The life sentence handed to Zhou Yongkang on Thursday shows that President Xi Jinping’s high-stakes program to rid himself of opposition and to centralize power in the Chinese party-state is proceeding apace.
Mr. Zhou, once a figure of immense clout and wealth, had previously been a Politburo standing committee member, head of state security, and general manager of the oil giant China National Petroleum. He was convicted Thursday by a court in Tianjin of graft and abuse of power.
But unofficially he was the No. 2 figure and the “muscle” in the main alternative faction to Mr. Xi. The leader of that faction, former Politburo member Bo Xilai, is now also serving a life sentence after being convicted in 2013 for embezzlement in a high-profile trial.
“Zhou's arrest and verdict goes deeper than policy logic. He was part of a security apparatus that had become too powerful,” argues Edward Friedman, China expert at the University of Wisconsin, Madison. "Together with Bo, they represented a threat to the center."
At one point Mr. Bo and Zhou ran a many-tentacled empire that often acted as a parallel government in parts of China. The BBC reports that Zhou’s family has accumulated hundreds of millions of dollars that is now subject to state seizure as a result of his conviction.
On state TV, Zhou appeared briefly to confess to his crimes. He looked beaten, his hair graying, in contrast to the jet-black hair dye in common use by Chinese leaders. “I broke the law and party rules incessantly… resulting in grave losses of the party and the nation,” Zhou said. He pled guilty to taking $118,000 in bribes, according to Xinhua.
Xi in the past year has cracked down on “tigers and flies” – big and small figures – as part of a popular anti-corruption campaign seen by many analysts as a soft purge of Xi’s enemies. Zhou is "the biggest target to fall in Xi's drive to end the longstanding culture of bribe taking and influence peddling," according to the Associated Press.
Zhou was arrested last July, the first major party figure to be subject to prosecution in decades; Gen. Xu Caihou, a powerful military figure, as well as scores of other regional party chiefs, tycoons and state leaders were also rounded up or are under investigation.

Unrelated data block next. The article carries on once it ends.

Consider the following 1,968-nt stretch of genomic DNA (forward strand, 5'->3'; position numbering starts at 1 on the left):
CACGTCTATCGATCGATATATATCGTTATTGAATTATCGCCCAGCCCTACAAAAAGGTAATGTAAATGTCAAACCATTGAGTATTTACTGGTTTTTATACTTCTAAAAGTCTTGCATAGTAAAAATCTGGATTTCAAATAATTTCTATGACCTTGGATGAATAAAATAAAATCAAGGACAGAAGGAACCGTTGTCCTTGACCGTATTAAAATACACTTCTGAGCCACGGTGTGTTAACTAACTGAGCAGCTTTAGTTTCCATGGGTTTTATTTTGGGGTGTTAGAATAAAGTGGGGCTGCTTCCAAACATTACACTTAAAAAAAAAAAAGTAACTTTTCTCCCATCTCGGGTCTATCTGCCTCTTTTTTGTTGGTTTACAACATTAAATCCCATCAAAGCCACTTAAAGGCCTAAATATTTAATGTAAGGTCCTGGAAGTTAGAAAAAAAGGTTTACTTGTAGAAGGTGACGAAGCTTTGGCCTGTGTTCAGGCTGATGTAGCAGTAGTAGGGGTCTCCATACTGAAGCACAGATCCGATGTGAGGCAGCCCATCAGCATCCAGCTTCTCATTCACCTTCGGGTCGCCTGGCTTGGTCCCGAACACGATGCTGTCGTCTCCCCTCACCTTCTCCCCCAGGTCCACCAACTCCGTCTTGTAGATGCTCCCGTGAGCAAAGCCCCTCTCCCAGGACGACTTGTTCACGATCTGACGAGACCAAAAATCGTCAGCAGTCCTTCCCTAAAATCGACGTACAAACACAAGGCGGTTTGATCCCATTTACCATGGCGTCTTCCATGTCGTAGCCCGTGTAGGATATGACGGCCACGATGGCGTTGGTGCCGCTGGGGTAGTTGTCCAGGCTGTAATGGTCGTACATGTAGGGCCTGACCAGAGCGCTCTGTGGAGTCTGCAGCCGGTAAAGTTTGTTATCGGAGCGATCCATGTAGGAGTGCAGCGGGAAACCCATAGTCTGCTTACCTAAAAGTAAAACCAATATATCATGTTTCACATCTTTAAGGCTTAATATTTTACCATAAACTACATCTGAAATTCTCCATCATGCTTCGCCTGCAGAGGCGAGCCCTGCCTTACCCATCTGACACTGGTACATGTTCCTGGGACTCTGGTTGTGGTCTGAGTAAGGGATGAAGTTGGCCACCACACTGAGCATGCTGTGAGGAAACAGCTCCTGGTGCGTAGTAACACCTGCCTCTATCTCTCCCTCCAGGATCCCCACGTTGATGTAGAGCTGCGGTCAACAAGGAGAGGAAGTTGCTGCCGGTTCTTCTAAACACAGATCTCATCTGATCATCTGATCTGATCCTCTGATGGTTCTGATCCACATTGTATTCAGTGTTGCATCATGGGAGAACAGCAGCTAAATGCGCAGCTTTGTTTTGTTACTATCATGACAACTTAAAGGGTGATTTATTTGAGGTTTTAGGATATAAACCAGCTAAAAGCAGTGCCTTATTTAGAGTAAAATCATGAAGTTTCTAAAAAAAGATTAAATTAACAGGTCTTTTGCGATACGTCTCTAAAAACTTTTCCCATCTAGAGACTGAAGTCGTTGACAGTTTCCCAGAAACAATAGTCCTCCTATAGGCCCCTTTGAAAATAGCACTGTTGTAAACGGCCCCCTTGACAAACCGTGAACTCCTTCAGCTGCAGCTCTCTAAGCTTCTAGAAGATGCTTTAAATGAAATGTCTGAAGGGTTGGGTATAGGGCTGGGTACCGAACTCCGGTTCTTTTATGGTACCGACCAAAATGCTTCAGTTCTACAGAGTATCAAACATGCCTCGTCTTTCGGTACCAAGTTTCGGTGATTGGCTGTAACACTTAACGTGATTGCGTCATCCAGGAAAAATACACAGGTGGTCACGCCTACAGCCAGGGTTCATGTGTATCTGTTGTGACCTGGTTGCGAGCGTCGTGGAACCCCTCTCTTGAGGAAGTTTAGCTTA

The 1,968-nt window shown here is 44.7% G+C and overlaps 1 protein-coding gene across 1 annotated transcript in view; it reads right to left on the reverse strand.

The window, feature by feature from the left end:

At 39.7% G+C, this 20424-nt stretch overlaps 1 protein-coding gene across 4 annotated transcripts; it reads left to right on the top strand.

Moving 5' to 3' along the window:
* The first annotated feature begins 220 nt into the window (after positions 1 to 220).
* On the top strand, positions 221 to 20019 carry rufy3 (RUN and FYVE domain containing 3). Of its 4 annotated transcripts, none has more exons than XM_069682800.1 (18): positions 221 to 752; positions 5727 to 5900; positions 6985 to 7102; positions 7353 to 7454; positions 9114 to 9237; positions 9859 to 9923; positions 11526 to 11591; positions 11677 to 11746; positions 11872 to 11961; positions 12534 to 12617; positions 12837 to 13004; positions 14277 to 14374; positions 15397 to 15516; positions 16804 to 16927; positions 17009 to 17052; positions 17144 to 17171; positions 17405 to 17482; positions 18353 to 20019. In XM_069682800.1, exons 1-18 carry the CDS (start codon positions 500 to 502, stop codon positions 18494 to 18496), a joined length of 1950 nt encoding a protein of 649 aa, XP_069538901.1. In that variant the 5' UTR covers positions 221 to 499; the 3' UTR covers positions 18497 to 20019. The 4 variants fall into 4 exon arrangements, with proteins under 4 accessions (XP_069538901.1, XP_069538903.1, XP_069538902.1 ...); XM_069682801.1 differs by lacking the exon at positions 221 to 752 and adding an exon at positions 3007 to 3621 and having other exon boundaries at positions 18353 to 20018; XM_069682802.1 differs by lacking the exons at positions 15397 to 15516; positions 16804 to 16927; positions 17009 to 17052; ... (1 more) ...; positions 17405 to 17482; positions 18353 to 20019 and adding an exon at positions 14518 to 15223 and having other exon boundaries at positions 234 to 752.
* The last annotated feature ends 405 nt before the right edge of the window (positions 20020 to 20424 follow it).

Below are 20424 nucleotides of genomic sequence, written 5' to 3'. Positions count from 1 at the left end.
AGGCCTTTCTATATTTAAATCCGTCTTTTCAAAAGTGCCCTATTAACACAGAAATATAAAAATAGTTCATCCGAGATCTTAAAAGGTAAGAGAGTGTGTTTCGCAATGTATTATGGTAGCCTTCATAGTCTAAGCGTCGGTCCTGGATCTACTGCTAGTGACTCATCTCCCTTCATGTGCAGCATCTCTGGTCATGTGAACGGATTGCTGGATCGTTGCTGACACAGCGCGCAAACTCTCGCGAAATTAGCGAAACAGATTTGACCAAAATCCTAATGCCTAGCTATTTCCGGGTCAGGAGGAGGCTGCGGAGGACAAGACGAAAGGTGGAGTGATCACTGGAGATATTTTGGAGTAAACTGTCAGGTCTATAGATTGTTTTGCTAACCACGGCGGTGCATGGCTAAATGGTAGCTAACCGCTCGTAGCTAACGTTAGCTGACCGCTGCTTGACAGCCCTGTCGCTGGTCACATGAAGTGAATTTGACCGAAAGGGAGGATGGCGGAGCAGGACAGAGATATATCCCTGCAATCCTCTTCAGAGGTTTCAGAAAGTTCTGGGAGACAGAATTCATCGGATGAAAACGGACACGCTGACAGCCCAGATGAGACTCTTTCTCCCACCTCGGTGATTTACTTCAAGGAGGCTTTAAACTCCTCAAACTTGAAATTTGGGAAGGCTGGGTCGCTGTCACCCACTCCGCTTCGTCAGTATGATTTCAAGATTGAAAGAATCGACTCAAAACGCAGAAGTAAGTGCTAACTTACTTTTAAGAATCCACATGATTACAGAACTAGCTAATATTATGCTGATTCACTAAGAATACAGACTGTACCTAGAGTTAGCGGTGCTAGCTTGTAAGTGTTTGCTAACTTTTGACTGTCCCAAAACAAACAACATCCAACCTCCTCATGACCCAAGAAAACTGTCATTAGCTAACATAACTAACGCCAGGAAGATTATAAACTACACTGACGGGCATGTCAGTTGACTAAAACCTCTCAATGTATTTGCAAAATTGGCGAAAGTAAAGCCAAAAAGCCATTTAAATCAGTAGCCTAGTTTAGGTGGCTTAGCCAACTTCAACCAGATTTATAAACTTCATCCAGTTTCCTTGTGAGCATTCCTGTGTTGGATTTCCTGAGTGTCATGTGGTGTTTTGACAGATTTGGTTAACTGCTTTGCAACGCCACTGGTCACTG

Xi’s bold play is seen as an effort to reestablish party preeminence at a time when wealth, patronage, and opportunists appears to have run amok in China and threatened its stability. His ascension to China's top job in 2013 has effectively upended a decades-old model of “collective leadership” among Politburo members.
Xi first emerged as an almost folksy man of the people who eats jaozi or dumplings, stays in modest hotels, and has a reassuring baritone voice. Yet when the top six Politburo ministries were remade in 2012, including national security, finance, military, and reform – Xi headed them all.
“Xi is operating as an emperor,” says Prof. Friedman. “But ‘emperor’ in China is now an institution, not a person. ‘Xi’ is an institution.”
While Xi's anti-corruption campaign may be a way of ridding himself of competition, it has also proved enormously popular among an aspirant, hard-working middle-class who resent Communist cadres' excesses of wealth, vice, and luxury. Xi has coined the phrase "China dream" to match the aspirations of ordinary Chinese citizens. Party members not loyal to traditional values and orthodox party ideas are less tolerated.
Among China watchers the big question is whether Xi has captured so many tigers and flies that he could set in motion a backlash against him, or trigger other unintended consequences. David Shambaugh, a veteran China scholar at George Washington University, wrote an essay earlier this year entitled "The Coming Chinese Crackup" that took up in part this question, suggesting a crisis could be sooner rather than later, though that view is controversial among scholars.